In a relatively rare occurrence since the retirement of the Space Shuttle fleet in mid-2011, nine individuals will celebrate together tonight aboard the International Space Station (ISS), following Wednesday’s launch and arrival of Soyuz MS-15 crew members Oleg Skripochka, Jessica Meir and Hazza al-Mansouri. The trio launched from Site 1/5 at Baikonur Cosmodrome at 6:57 p.m. local time (9:57 a.m. EDT) and followed a smooth six-hour and four-orbit “fast rendezvous” to reach the station. Under the expert control of Skripochka, Soyuz MS-15 docked at the aft longitudinal port of the Zvezda module at 3:42 p.m. EDT. And after customary pressurization and leak checks, hatches into the orbital complex were opened at 6:12 p.m. EDT.
During the shuttle era, of course—with six or seven astronauts on each flight, in addition to an incumbent ISS crew of three to six people—larger combined groups were frequently seen aboard the multi-national orbital outpost. But since the wheels of orbiter Atlantis kissed the runway at the Kennedy Space Center (KSC) in Florida, more than eight years ago, the station’s resident crews have rarely risen above six. In fact, the only exceptions came during a pair of “direct handovers” in November 2013 and September 2015, both of which occurred in response to operational ISS requirements.
In the former instance, the November 2013 direct handover was conducted in order that an Olympic relay torch to be carried in the 2014 Sochi Games could be transported to orbit, taken outside on a ceremonial Extravehicular Activity (EVA) and returned to Earth in relatively short order. And in September 2015, a direct handover was performed to provide up-and-down seats for two short-duration crew members—Denmark’s Andreas Mogensen and Kazakh cosmonaut Aidyn Aimbetov—and to allow for the arrival of a fresh commander to join ISS long-duration crewmen Scott Kelly and Mikhail Kornienko for the second half of their year in space. Today, in a not dissimilar fashion, Soyuz MS-15’s crew includes al-Mansouri as the first citizen-astronaut of the United Arab Emirates (UAE), who will fly a short mission of eight days, returning to Earth on 3 October.
As outlined in AmericaSpace’s Soyuz MS-15 preview feature, al-Mansouri’s flight has resulted in some significant juggling of ISS crew logistics. Since he requires a Soyuz seat to the station and back home, it was announced in April 2019 that U.S. astronaut Christina Koch—launched aboard Soyuz MS-12 in March—would relinquish her return seat in early October and remain aboard the station through February 2020. Al-Mansouri will thus return to Earth shoulder to shoulder with Soyuz MS-12 crewmen Alexei Ovchinin and Nick Hague. When Koch returns home early next year, she will snag the third seat aboard Soyuz MS-13, joining Aleksandr Skvortsov and Luca Parmitano, who were launched last July. And their former crewmate Drew Morgan will also fly an extended mission, with an expectation that he will return to Earth with Skripochka and Meir in late March 2020.
Skripochka, Meir and al-Mansouri, together with their backup crew of seasoned Russian cosmonaut Sergei Ryzhikov, NASA veteran Tom Marshburn and UAE citizen-astronaut Sultan al-Neyadi, arrived at the launch site at Baikonur in Kazakhstan earlier in September. They participated in final suited fit-checks of Soyuz MS-15 and completed other traditional observances, including raising U.S., Russian, UAE and Kazakh national flags and planting trees in the ceremonial Avenue of Cosmonauts. Both crews were awakened early Wednesday morning, about 8.5 hours prior to the scheduled 6:57 p.m. local time (9:57 a.m. EDT) launch. They showered and were disinfected, before submitting to microbial sampling in support of the ISS research experiments, before proceeding to Baikonur’s Site 254 to begin the process of donning their Sokol (“Falcon”) launch and entry suits.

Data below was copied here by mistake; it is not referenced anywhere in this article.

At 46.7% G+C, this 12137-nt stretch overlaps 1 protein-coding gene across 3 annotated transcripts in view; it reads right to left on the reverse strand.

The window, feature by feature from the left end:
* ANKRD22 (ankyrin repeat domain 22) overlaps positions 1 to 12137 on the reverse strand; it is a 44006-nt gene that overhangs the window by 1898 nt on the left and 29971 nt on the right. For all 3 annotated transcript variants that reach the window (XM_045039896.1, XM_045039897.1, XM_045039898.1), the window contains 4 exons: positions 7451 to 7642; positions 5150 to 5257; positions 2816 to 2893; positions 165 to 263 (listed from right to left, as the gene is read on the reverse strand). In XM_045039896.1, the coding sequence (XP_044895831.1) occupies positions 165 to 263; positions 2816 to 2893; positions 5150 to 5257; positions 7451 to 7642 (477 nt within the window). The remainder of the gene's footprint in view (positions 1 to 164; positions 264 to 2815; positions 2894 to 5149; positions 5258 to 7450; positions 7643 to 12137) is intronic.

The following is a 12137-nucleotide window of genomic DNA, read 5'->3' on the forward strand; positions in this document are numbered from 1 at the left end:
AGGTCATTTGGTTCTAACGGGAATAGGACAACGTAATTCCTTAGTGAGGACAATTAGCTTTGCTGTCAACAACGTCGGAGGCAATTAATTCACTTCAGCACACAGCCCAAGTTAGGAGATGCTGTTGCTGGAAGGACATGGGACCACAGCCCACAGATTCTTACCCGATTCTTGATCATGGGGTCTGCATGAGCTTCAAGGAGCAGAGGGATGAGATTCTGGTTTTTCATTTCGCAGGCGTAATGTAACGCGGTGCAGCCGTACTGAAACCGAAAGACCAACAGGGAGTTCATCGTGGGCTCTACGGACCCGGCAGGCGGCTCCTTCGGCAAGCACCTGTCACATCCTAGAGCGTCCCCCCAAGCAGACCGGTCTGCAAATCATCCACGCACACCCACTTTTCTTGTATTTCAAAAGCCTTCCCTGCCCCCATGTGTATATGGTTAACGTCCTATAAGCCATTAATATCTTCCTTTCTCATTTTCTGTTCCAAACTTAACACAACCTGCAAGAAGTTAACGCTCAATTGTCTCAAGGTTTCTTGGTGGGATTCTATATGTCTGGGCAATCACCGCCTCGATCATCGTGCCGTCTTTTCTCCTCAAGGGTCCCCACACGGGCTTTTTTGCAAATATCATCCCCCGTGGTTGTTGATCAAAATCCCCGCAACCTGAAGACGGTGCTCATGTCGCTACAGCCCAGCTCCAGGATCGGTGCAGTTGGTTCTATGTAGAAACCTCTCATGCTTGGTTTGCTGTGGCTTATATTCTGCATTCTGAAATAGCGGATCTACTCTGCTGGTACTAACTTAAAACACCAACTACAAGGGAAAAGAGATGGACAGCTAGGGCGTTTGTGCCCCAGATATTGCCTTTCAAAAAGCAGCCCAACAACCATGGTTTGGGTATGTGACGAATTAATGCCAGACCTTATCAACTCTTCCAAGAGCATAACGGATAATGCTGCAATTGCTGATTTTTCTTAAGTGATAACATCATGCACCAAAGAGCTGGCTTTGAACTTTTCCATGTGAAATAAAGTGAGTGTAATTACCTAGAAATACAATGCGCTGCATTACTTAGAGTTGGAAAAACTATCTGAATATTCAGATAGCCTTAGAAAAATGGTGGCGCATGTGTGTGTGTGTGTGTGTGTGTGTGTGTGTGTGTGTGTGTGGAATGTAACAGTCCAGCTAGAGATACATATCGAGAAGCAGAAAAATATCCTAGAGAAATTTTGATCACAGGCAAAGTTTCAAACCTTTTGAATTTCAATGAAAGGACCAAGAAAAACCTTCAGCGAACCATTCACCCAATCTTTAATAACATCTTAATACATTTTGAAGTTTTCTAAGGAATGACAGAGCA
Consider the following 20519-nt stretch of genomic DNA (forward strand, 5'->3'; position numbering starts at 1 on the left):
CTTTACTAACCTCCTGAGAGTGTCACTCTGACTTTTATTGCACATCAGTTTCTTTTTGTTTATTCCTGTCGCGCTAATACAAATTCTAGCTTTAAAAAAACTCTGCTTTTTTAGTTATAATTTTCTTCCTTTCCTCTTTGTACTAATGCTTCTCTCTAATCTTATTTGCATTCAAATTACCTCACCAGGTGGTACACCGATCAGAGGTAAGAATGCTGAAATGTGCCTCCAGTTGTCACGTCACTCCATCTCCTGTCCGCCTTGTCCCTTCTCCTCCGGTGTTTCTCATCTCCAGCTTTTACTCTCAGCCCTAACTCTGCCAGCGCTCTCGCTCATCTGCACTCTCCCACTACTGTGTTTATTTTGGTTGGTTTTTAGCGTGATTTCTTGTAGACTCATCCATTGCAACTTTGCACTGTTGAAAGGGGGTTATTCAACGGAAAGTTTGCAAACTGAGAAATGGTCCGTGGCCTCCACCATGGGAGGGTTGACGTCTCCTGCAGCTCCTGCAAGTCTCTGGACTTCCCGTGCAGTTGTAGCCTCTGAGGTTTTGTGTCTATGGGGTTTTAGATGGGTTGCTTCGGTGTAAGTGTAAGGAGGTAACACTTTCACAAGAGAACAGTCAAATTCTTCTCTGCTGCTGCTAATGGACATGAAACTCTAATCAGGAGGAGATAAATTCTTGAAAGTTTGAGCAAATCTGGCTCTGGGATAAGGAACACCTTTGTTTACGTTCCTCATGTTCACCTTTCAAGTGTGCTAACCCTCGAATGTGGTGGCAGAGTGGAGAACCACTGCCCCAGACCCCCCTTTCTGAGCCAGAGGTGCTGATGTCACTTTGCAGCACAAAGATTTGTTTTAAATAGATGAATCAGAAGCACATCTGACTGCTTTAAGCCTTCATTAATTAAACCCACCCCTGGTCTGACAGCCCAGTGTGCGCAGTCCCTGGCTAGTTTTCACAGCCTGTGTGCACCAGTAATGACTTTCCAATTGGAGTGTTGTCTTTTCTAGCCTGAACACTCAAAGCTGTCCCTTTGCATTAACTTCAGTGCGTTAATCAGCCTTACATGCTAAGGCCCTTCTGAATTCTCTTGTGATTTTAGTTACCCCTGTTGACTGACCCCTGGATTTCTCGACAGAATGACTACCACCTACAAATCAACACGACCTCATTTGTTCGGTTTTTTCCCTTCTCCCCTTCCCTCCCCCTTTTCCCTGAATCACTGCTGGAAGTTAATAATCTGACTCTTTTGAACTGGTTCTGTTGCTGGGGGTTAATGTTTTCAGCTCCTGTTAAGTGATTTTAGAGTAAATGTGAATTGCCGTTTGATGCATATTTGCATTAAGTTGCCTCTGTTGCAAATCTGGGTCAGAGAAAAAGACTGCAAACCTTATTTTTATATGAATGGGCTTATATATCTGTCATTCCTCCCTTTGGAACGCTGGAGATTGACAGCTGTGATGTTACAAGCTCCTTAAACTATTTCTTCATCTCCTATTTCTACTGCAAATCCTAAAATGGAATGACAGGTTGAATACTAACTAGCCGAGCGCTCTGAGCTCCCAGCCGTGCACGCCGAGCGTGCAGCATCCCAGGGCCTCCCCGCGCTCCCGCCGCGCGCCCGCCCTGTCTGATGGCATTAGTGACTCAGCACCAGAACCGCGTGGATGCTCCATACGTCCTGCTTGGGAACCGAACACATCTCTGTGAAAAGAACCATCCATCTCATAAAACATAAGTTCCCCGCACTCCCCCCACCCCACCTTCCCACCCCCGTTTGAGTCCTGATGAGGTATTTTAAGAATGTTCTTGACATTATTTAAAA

This provided the crew a final opportunity to see friends and family, albeit from behind glass screens. They were then bussed out to Site 1/5 to board Soyuz MS-15, atop the 162.4-foot-tall (49.5-meter) Soyuz-FG booster, which is expected to be the last of this old-style variant of the rocket to be used for a crewed launch. From the Soyuz MS-16 mission in March 2020, the new-style Soyuz-2.1a booster will enter service, bringing with it an improved flight control and telemetry infrastructure. First flown in May 2001 on an ISS logistics mission, the Soyuz-FG has supported 70 launches—including today’s mission of Skripochka, Meir and al-Mansouri—with a single failure; last October’s in-flight abort of Soyuz MS-10.
Launch occurred on time at 6:57 p.m. local time (9:57 a.m. EDT) and the Soyuz-FG performed to perfection on its final piloted launch, delivering 930,000 pounds (422,000 kg) of propulsive yield from its single RD-108 first-stage engine and the RD-107 engines of its four tapering, strap-on boosters. Two minutes into ascent, the strap-on boosters were jettisoned, by which time Skripochka, Meir and al-Mansouri were already traveling in excess of 1,100 mph (1,770 km/h). The RD-108 finally burned out a little under five minutes after liftoff, at an altitude of 105.6 miles (170 km), whereupon the third stage ignited and its single RD-0110 engine pushed the crew to a velocity in excess of 13,420 mph (21,600 km/h). By the time it shut down at eight minutes and 43 seconds, the crew had achieved a preliminary orbit, with an apogee of 143 miles (230 km) and a perigee of 118 miles (190 km), inclined 51.66 degrees to the equator.